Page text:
“To say that things happen for a reason is completely accurate, with the exception that the reason may not be beneficial to us, or originally had anything to do with us. It is not the events of our life that shape us or our life; it is our reaction to those events that shapes us and our life.” Others may believe that that statement, simply makes us feel better for things that occur, simply because they do. i.e. natural disasters.
I frequently ask myself after something occurs “If everything happens for a reason, then what was the reason?” From some little simple thing, like tripping up a step and ripping your slacks, heading to work which now makes you late, to bigger things like the dryer breaking when you just did the biggest load of laundry, to even the more severe as in a loss, or this recent pandemic. Of course, being analytical in nature, I explore the numerous possibilities of that question. (www.Psychologytoday.com)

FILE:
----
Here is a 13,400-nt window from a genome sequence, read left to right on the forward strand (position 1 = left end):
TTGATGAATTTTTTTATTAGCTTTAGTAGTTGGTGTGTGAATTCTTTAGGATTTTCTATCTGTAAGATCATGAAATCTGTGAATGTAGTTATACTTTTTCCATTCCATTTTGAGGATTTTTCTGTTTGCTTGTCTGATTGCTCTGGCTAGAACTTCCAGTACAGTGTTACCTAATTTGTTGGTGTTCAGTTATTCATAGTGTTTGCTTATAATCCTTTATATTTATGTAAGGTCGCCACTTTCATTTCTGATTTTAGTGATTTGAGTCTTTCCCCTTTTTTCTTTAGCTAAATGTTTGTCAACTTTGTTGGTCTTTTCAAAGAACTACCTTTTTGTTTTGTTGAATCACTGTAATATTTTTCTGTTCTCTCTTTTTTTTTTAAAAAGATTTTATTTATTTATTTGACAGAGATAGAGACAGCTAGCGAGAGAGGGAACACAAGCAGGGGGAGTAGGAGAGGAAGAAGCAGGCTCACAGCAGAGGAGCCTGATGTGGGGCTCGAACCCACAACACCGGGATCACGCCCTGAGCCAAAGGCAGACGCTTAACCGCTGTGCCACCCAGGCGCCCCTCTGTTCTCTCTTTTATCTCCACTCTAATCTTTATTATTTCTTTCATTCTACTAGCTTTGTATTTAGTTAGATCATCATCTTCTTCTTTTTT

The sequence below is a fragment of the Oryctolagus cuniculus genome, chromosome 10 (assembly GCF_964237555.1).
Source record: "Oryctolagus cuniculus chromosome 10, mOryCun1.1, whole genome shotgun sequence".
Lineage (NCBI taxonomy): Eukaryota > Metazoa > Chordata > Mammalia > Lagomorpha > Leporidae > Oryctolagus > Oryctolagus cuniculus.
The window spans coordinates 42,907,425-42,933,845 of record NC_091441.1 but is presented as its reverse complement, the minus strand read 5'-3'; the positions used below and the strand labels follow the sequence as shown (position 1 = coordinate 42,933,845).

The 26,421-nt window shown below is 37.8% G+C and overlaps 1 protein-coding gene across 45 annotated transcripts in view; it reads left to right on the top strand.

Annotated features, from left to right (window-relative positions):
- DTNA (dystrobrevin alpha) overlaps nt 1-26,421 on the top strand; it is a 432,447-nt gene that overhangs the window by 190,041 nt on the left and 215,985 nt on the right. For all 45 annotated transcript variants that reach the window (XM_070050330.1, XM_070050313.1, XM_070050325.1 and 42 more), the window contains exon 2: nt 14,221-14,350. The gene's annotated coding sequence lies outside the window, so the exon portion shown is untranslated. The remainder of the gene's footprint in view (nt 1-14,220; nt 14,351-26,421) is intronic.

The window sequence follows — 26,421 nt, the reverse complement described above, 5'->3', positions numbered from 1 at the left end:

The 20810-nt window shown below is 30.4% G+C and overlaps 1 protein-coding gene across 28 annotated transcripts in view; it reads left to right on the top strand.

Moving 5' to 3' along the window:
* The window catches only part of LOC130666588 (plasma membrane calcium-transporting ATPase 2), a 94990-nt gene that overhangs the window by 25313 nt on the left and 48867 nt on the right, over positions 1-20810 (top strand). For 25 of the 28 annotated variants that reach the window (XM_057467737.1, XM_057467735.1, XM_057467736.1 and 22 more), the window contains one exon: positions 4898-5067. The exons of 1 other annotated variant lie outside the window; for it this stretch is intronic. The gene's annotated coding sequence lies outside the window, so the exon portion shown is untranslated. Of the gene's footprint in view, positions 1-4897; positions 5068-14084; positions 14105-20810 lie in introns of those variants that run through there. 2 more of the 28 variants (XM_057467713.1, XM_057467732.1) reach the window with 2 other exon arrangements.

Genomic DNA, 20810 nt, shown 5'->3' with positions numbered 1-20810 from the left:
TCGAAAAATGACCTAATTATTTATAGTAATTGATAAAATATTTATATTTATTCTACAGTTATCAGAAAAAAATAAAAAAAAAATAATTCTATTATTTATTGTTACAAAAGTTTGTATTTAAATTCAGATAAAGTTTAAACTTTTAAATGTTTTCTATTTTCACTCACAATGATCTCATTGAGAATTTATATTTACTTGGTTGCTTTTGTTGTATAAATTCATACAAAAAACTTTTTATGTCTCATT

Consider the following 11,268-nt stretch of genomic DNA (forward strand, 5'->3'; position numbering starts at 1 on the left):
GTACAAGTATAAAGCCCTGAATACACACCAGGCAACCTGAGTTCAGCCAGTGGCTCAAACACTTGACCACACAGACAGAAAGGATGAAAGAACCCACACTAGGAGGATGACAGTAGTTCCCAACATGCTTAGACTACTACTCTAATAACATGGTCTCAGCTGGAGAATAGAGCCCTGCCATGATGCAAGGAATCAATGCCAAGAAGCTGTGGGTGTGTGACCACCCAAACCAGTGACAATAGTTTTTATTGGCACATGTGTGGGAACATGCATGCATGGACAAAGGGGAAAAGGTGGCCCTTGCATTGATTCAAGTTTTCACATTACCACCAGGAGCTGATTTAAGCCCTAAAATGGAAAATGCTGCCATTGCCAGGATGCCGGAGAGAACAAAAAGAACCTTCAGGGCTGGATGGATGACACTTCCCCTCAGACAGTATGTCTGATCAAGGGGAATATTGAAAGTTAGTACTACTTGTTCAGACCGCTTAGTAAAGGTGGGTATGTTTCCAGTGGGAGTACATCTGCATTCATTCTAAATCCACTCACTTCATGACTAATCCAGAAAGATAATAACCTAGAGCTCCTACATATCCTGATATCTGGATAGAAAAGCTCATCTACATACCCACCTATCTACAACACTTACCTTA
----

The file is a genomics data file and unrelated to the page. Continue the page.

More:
I for example do not complain about traffic, as I feel its something that can’t be controlled by me getting upset over it. When I was a nurses aide, I was late for work several times and I explained to my boss, that it “wasn’t my fault, that I kept getting stuck by the train”, to which she stated “then leave earlier.” A friend of mine, having just received a well-deserved new car a few months back, was involved in a head on collision two weeks ago…the reason? Again, not beneficial to her, yet we may never know “the reason.”
You as professionals are not letting this pandemic shape your activities programs, but rather you are embracing the challenge, head on, and succeeding in bringing new and innovative ideas into your facilities. YOU are a great “REASON” to celebrate!